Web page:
This hydroxyl chrome will take part in adsorption and precipate into the raw bentonite structure.

Adsorption and ion exchange are the fundamental mechanism. That control the adsorption characteristics of bentonite at pH ranging from 3 to 6. At these pH levels, exchangeable cations present at exchangeable sites (Na+, K+, Ca2 + and Mg +2 are exchanged for Cr +3 cations in aqueous solutions.

Several authors have mentioned the following mechanism for the adsorption of heavy metals at negative bentonite sites [23].

$\boldsymbol{M}^{+n}+\boldsymbol{H}_{2} \boldsymbol{O} \leftrightarrow \boldsymbol{M O H}^{+}+(\boldsymbol{n}-\mathbf{1}) \boldsymbol{H}^{+}$   (4)

$\mathbf{M O H}^{+}+\boldsymbol{X}^{-} \leftrightarrow \boldsymbol{X M O H}$  (5)

As shown in Eqns. (6) and (7) below the solution will cause the surface functional groups on clay particles to protonate and deprotonate by adsorption of OH- or H+ ions, respectively:

$\mathbf{X O H}+\boldsymbol{H}^{+} \leftrightarrow \boldsymbol{X}-\boldsymbol{O H}_{2}^{+}$   (6)

$\boldsymbol{X} \boldsymbol{O} \boldsymbol{H} \leftrightarrow \boldsymbol{X}-\boldsymbol{O}^{-}+\boldsymbol{H}^{+}$   (7)

X: surface of bentonite; M: metal, in our study M is the chrome (Cr).

The pH effect on the chromium ions adsorption by raw bentonite (NAB) can be explained on the basis of pHpzc, for which the charge of the adsorbent surface is positive lower than pHpzc of bentonite (pHpzc = 6.4±0.1). As the pH increase, the number of negatively charged sites augments and improves the chromium ions adsorption by electrostatic attractions.

The degradation of Cr(III) at pH above pH PZC is enhanced by the modifying the surface metal complexes in the ionized silanol and aluminol (Si-O-and Al-) groups, the complex Cr +3 reaction , and Cr (OH)3.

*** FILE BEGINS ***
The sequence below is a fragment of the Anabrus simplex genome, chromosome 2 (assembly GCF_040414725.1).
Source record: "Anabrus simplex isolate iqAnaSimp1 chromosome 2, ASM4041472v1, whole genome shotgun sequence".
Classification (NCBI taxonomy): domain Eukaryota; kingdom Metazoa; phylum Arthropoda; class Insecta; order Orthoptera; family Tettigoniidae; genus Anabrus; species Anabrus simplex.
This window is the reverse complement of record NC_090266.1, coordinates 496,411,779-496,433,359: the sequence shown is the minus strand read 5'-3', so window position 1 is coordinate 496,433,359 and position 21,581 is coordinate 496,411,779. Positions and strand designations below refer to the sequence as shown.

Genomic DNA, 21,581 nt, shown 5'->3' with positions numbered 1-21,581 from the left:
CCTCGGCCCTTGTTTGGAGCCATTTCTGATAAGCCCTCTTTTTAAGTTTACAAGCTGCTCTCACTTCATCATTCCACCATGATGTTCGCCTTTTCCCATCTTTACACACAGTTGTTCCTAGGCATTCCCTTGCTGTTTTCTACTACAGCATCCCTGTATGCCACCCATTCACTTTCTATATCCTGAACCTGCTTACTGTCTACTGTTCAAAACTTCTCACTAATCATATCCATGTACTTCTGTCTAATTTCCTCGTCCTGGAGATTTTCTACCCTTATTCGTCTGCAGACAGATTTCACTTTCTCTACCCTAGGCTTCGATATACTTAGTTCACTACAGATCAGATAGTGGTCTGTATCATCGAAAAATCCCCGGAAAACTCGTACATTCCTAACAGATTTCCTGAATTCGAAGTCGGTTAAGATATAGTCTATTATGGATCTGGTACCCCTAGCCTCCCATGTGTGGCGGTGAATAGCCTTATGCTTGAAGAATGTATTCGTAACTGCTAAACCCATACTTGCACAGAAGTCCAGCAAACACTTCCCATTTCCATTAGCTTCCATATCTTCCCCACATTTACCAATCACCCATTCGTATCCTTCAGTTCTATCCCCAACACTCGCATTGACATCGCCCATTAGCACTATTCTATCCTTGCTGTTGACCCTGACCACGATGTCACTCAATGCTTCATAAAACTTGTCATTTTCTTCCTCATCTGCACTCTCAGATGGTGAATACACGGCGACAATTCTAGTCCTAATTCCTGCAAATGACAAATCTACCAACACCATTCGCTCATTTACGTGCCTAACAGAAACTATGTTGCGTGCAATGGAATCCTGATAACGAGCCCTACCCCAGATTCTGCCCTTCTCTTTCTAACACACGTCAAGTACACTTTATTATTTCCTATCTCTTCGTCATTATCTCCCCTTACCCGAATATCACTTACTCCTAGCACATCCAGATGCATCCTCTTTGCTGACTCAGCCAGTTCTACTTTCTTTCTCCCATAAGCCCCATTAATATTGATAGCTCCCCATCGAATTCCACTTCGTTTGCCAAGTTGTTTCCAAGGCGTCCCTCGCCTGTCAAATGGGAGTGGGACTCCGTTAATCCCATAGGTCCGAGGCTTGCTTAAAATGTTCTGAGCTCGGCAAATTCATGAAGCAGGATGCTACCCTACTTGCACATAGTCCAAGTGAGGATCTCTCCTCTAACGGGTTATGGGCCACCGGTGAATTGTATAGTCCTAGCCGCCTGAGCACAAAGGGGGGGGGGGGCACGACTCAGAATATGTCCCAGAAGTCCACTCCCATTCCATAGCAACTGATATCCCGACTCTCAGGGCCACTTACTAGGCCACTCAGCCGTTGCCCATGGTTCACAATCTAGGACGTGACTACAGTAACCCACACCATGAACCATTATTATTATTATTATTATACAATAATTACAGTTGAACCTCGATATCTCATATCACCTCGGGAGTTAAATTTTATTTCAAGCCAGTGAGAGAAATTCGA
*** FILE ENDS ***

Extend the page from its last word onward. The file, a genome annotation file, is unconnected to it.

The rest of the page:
When Cr (VI) Oxyanions in solution are in contact with certain functions (-COOH,- OH) on the adsorption sites, they are typically minimized by specific reduction to less toxic Cr(III) cations[17], and raw bentonite has effectively adsorbed the lowered Cr(III).

As Cr (III) is insoluble at neutral and basic pH, its elimination is rather simple compared to Cr (VI) removal. Therefore, the removal or reduction of Cr (VI) to Cr (III) present as a key method for removal of Cr (VI) polluted water and waste water [24].

Figure 8. The effect of pH on adsorption of Cr +3 on the adsorption performance (m=1g/L, C0=6mg/L, T=18℃, agitation time= 2h)

3.5.4 Effect of agitation time

We followed the adsorption kinetics of Cr+3 for an initial chromium content equal to 6 mg/l, a constant dosage of the adsorbent (1 g/l), pH = 4 and temperature is 18.8℃. the results obtained (Figure 9) show that the removal efficiency of Cr+3 varies with the stirring time, after 5 minutes, the maximum efficiency was achieved.

Indeed, for different stirring speeds (50, 150 and 250 rpm), the maximum value corresponding to the removal at this time is 92%, after which the adsorption rate becomes basically very slow.

The difference in the degree of adsorption may well be due to the fact that at the beginning of adsorption, all the sites on the surface of the adsorbent are free and the concentration gradient of the solute is extremely high.